A homegrown company is ready to resume operations even as the real estate industry has been reeling from the impact of the coronavirus disease 2019 (COVID-19) to the industry..
“We are continuing with all existing projects that have started and even with some new ones which we feel will do well under the current situation,” said Ricardo F. Lagdameo, first vice president of Damosa Land Inc., the real property arm of the Floirendo group.
At present, the company is waiting for the go signal from the government for the construction industry to resume, said Lagdameo, grandson of the company founder, the late Don Antonio O. Floirendo, in a private message to TIMES.
He explained that the plan to resume implementation of the projects is not only the company’s way to “help the industry but it also provides jobs to a wide sector.
But, he said, “protocols should also be strictly implemented for construction workers.”
Despite the gloomy industry situation, Abaya said there is still a bright spot in horizontal development. “There is still a better outlook in the residential subdivision segment,” said Maria Luisa R. Abaya, operations head for Visayas and Mindanao of Prime Philippines, a real property consultancy company.
Abaya said some companies, like that of Lagdameo, are training their efforts in developing their subdivisions.
The Floirendo group has launched early in the year the residential segment of Agriya, a mixed-use project in Panabo City, Davao del Norte whose centerpiece of development is promoting agriculture.
The project, which sits on an 88-hectare property of the family, is providing buyers with a house and lot with a garden.
A high-end residential community, lots measure between 200 square meters and 450 square meters with a price tag of between P6 million and P15 million. The catch, project manager Macy P. Bibat said, is that every house will have a garden, unless an owner does not want to have it.
The garden, said Bibat, is part of the two-thirds of the lot that will become open space of the house.
Lagdameo said the concept for the garden is not just to provide the residents with a source of vegetables, which they can also source from the garden of the project, “but our way of making agriculture sexy again.”
This developed as the consulting company said the impact of the virus has heavily affected the industry.
What makes it very difficult for the industry in relation to the market, particularly the residential segment many of the prospective buyers were overseas Filipino workers (OFWs), said Abaya.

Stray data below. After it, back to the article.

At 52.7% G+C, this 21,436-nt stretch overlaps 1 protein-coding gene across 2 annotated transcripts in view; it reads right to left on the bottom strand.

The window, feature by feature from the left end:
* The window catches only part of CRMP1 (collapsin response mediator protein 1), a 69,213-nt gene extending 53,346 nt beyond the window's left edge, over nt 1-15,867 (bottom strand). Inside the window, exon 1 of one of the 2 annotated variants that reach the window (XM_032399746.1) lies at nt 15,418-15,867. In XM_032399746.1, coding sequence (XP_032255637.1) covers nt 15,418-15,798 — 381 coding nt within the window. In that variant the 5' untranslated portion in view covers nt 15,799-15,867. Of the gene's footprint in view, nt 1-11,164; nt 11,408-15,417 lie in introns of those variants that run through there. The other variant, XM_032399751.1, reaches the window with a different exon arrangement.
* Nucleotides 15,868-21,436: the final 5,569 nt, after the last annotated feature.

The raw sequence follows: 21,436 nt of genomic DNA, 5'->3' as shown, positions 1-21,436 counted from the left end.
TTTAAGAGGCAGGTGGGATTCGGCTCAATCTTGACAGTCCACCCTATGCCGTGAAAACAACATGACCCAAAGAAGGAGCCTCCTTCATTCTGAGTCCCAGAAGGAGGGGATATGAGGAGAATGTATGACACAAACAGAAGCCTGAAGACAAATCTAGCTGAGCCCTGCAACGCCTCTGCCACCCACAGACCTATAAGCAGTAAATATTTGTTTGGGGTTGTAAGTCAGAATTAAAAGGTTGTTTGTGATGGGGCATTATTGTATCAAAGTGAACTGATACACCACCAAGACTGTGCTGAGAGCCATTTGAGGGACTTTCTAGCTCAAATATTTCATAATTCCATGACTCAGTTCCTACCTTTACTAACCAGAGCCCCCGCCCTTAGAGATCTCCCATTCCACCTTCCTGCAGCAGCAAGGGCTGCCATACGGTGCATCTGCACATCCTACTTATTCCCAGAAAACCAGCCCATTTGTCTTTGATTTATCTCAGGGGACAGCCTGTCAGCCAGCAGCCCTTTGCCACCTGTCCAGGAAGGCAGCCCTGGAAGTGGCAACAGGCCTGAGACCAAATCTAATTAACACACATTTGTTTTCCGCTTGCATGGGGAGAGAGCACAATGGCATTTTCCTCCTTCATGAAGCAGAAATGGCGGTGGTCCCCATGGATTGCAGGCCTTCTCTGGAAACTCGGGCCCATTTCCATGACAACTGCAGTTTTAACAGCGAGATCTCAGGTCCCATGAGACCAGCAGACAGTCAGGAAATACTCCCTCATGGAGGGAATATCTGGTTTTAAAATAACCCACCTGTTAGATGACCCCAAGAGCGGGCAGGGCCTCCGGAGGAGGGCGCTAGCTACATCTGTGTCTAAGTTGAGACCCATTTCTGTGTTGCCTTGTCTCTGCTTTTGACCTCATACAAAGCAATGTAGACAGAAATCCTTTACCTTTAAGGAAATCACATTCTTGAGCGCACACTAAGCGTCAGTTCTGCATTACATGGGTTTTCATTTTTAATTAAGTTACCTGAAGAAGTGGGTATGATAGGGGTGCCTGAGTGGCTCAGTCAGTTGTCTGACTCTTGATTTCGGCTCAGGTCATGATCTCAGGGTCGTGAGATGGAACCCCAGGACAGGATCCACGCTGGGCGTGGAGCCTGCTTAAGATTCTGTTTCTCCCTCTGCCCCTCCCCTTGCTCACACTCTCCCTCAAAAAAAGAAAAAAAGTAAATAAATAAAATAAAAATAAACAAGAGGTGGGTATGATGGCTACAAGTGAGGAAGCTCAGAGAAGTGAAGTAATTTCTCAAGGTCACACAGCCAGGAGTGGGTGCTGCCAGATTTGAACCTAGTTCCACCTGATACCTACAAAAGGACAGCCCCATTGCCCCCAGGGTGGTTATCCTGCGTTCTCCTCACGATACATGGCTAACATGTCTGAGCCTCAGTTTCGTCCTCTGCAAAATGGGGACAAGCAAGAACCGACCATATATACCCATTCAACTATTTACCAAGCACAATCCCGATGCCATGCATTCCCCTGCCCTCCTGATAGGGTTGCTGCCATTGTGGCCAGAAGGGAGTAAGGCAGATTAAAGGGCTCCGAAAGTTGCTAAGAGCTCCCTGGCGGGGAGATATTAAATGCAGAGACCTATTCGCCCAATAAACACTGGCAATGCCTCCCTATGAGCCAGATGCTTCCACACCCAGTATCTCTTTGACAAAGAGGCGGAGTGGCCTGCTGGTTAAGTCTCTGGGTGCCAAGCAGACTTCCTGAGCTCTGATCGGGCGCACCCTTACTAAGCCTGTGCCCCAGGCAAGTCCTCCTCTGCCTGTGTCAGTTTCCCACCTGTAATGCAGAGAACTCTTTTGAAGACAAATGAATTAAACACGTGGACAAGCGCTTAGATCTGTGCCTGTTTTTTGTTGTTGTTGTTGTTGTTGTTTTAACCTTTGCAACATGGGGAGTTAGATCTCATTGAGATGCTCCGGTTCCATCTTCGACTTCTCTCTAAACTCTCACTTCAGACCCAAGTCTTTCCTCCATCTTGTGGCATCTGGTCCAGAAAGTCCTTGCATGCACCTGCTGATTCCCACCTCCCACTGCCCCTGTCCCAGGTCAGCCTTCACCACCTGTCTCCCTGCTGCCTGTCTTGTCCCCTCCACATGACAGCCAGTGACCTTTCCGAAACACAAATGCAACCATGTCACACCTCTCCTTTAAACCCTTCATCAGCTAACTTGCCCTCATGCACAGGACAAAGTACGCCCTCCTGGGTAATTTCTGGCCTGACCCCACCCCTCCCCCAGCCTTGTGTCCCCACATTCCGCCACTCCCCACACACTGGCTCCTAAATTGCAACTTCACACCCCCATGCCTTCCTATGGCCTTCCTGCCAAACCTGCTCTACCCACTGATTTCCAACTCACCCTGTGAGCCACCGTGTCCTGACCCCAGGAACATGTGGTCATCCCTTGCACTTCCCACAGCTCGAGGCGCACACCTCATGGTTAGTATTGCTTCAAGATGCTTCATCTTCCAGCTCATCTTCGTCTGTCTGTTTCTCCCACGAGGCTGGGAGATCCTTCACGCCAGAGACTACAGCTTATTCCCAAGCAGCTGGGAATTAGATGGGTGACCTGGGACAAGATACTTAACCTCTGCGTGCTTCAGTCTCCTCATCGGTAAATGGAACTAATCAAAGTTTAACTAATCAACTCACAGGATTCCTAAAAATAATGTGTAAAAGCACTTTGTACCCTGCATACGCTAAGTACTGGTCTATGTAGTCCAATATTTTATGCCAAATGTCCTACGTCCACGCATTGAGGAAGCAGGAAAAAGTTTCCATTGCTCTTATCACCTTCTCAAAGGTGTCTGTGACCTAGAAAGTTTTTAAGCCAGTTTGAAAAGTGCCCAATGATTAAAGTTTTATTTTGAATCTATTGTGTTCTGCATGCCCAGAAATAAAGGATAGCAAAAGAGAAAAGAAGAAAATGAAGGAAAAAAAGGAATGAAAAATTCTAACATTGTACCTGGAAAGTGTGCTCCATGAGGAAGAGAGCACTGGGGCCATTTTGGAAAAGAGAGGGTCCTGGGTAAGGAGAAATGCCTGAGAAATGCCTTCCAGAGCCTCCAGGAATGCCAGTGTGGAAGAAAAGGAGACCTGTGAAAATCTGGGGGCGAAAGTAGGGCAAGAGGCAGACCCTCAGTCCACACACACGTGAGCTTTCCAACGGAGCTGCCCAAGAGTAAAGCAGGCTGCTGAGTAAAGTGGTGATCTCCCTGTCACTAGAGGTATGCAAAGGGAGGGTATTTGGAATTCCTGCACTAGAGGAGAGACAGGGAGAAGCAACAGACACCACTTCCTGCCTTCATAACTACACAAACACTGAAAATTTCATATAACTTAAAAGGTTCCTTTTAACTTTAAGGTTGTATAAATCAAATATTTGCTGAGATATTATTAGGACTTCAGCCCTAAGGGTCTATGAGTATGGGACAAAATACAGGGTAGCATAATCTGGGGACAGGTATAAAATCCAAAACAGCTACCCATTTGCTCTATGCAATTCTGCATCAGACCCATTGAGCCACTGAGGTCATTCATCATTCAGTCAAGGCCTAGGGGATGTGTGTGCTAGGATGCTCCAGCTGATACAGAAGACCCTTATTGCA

Based on industry estimates, the residential sector, particularly the condominium segment, about 40% of the buyers were OFWs.
Many of those who have lost jobs since the onslaught of the pandemic were OFWs, that as of May 1, the Department of Foreign Affairs reported that there were about 23,710 of them have been repatriated, although there was no report as to the number of those who lost their jobs.
Based on the data of the Philippine Statistics Authority, there were about 2.3 million Filipinos working abroad, although it would be difficult to ascertain how many of them came from Mindanao because many of them would register in Metro Manila when they would secure documents on their way to their host countries.
Abaya said the problem has been compounded as the industry has yet to fully recover from the impact of the earthquakes in Mindanao when the virus started wreaking havoc.
During the last quarter of last year, a series of earthquakes rocked the south-central side of Mindanao that even resulted in the collapse of two condominium projects in the city.
The tremors snapped the bright prospects of the industry, particularly the condominium sector which, before that, was among the industry drivers.
Recognizing that the two occurrences have different impacts, Abaya said the industry had slowly regained some footing when the virus started to hog the headlines on a global scale.
Right now, she told TIMES, “even if buying and selling will be open to the brokers, it will be very challenging.”
Based on the February report of the consultancy company, the condominium portion of the residential segment would have slowly recovered from the impact of the earthquake if not for the virus.
”The vertical residential condominium sector in the city remains bullish as security further improves and more infrastructure projects get rolled out,” the report said, pointing out that the takeup rate in 2019, when there were 1,777 rooms available, was at about 95%.
The report added that the projection was, had the virus not hit the world, the city would have 5,300 rooms by the end of the year.
The projected growth of the entire real property sector has even led the utilities to scour for new sources to ensure that both power and water is adequate by the time these new projects get completed.
Based on the estimates of the Davao City Water District, the city would need about 137 million cubic meters of potable water next year, from its 126 million cubic meter requirement this year owing to the completion of new real property projects.
The projection, however, was made before the earthquakes took place.
Experts believe the setback will be temporary. “The market will eventually become better,” said Abaya.
“There is no other way but to recover,” she added.
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